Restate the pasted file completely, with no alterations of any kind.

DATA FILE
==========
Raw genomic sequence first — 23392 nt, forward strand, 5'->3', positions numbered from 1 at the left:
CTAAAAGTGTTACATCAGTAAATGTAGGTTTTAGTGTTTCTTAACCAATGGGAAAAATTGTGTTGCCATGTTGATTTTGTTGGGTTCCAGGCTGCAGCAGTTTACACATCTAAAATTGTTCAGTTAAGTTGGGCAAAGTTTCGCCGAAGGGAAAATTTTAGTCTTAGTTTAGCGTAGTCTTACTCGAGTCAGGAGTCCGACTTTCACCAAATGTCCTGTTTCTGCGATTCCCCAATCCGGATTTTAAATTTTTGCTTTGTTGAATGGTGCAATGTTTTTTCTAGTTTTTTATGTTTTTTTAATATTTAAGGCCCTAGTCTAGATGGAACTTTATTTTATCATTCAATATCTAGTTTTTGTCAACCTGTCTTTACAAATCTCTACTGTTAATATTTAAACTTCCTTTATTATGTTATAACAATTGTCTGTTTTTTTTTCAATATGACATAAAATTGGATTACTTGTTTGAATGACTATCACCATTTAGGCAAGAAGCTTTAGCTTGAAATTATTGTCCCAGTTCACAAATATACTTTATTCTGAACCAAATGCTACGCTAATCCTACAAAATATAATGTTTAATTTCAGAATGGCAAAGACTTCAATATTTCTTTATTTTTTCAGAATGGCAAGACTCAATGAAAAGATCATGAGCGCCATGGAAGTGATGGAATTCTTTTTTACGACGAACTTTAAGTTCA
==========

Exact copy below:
Raw genomic sequence first — 23392 nt, forward strand, 5'->3', positions numbered from 1 at the left:
CTAAAAGTGTTACATCAGTAAATGTAGGTTTTAGTGTTTCTTAACCAATGGGAAAAATTGTGTTGCCATGTTGATTTTGTTGGGTTCCAGGCTGCAGCAGTTTACACATCTAAAATTGTTCAGTTAAGTTGGGCAAAGTTTCGCCGAAGGGAAAATTTTAGTCTTAGTTTAGCGTAGTCTTACTCGAGTCAGGAGTCCGACTTTCACCAAATGTCCTGTTTCTGCGATTCCCCAATCCGGATTTTAAATTTTTGCTTTGTTGAATGGTGCAATGTTTTTTCTAGTTTTTTATGTTTTTTTAATATTTAAGGCCCTAGTCTAGATGGAACTTTATTTTATCATTCAATATCTAGTTTTTGTCAACCTGTCTTTACAAATCTCTACTGTTAATATTTAAACTTCCTTTATTATGTTATAACAATTGTCTGTTTTTTTTTCAATATGACATAAAATTGGATTACTTGTTTGAATGACTATCACCATTTAGGCAAGAAGCTTTAGCTTGAAATTATTGTCCCAGTTCACAAATATACTTTATTCTGAACCAAATGCTACGCTAATCCTACAAAATATAATGTTTAATTTCAGAATGGCAAAGACTTCAATATTTCTTTATTTTTTCAGAATGGCAAGACTCAATGAAAAGATCATGAGCGCCATGGAAGTGATGGAATTCTTTTTTACGACGAACTTTAAGTTCA